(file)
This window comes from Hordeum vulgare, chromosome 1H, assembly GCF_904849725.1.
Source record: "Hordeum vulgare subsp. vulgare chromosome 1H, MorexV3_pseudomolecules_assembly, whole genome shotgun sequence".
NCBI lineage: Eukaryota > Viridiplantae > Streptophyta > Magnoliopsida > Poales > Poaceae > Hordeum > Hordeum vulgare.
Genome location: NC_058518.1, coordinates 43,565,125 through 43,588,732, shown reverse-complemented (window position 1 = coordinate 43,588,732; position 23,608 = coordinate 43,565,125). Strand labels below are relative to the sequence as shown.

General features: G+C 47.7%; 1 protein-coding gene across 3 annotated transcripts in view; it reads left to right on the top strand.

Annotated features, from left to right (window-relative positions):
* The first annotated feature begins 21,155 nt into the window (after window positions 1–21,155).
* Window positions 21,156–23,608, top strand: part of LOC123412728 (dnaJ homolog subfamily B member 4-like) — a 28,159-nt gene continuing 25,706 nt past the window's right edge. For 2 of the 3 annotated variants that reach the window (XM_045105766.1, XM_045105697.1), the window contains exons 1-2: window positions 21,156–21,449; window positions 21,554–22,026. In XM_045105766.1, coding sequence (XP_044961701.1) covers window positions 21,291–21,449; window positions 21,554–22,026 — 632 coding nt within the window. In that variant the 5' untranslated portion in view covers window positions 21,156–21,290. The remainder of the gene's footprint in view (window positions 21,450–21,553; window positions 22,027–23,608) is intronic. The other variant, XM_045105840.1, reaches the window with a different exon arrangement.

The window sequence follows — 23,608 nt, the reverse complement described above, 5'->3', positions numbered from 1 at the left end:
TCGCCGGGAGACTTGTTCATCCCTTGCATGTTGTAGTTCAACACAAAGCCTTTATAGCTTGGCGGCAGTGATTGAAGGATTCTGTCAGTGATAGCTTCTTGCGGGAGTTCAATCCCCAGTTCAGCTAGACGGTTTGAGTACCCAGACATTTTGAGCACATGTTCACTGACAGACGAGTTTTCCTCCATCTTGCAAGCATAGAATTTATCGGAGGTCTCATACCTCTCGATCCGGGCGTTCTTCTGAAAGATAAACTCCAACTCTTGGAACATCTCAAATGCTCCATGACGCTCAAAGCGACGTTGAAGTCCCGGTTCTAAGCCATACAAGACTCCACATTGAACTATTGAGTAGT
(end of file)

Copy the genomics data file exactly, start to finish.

This window comes from Hordeum vulgare, chromosome 1H, assembly GCF_904849725.1.
Source record: "Hordeum vulgare subsp. vulgare chromosome 1H, MorexV3_pseudomolecules_assembly, whole genome shotgun sequence".
NCBI lineage: Eukaryota > Viridiplantae > Streptophyta > Magnoliopsida > Poales > Poaceae > Hordeum > Hordeum vulgare.
Genome location: NC_058518.1, coordinates 43,565,125 through 43,588,732, shown reverse-complemented (window position 1 = coordinate 43,588,732; position 23,608 = coordinate 43,565,125). Strand labels below are relative to the sequence as shown.

General features: G+C 47.7%; 1 protein-coding gene across 3 annotated transcripts in view; it reads left to right on the top strand.

Annotated features, from left to right (window-relative positions):
* The first annotated feature begins 21,155 nt into the window (after window positions 1–21,155).
* Window positions 21,156–23,608, top strand: part of LOC123412728 (dnaJ homolog subfamily B member 4-like) — a 28,159-nt gene continuing 25,706 nt past the window's right edge. For 2 of the 3 annotated variants that reach the window (XM_045105766.1, XM_045105697.1), the window contains exons 1-2: window positions 21,156–21,449; window positions 21,554–22,026. In XM_045105766.1, coding sequence (XP_044961701.1) covers window positions 21,291–21,449; window positions 21,554–22,026 — 632 coding nt within the window. In that variant the 5' untranslated portion in view covers window positions 21,156–21,290. The remainder of the gene's footprint in view (window positions 21,450–21,553; window positions 22,027–23,608) is intronic. The other variant, XM_045105840.1, reaches the window with a different exon arrangement.

The window sequence follows — 23,608 nt, the reverse complement described above, 5'->3', positions numbered from 1 at the left end:
TCGCCGGGAGACTTGTTCATCCCTTGCATGTTGTAGTTCAACACAAAGCCTTTATAGCTTGGCGGCAGTGATTGAAGGATTCTGTCAGTGATAGCTTCTTGCGGGAGTTCAATCCCCAGTTCAGCTAGACGGTTTGAGTACCCAGACATTTTGAGCACATGTTCACTGACAGACGAGTTTTCCTCCATCTTGCAAGCATAGAATTTATCGGAGGTCTCATACCTCTCGATCCGGGCGTTCTTCTGAAAGATAAACTCCAACTCTTGGAACATCTCAAATGCTCCATGACGCTCAAAGCGACGTTGAAGTCCCGGTTCTAAGCCATACAAGACTCCACATTGAACTATTGAGTAGT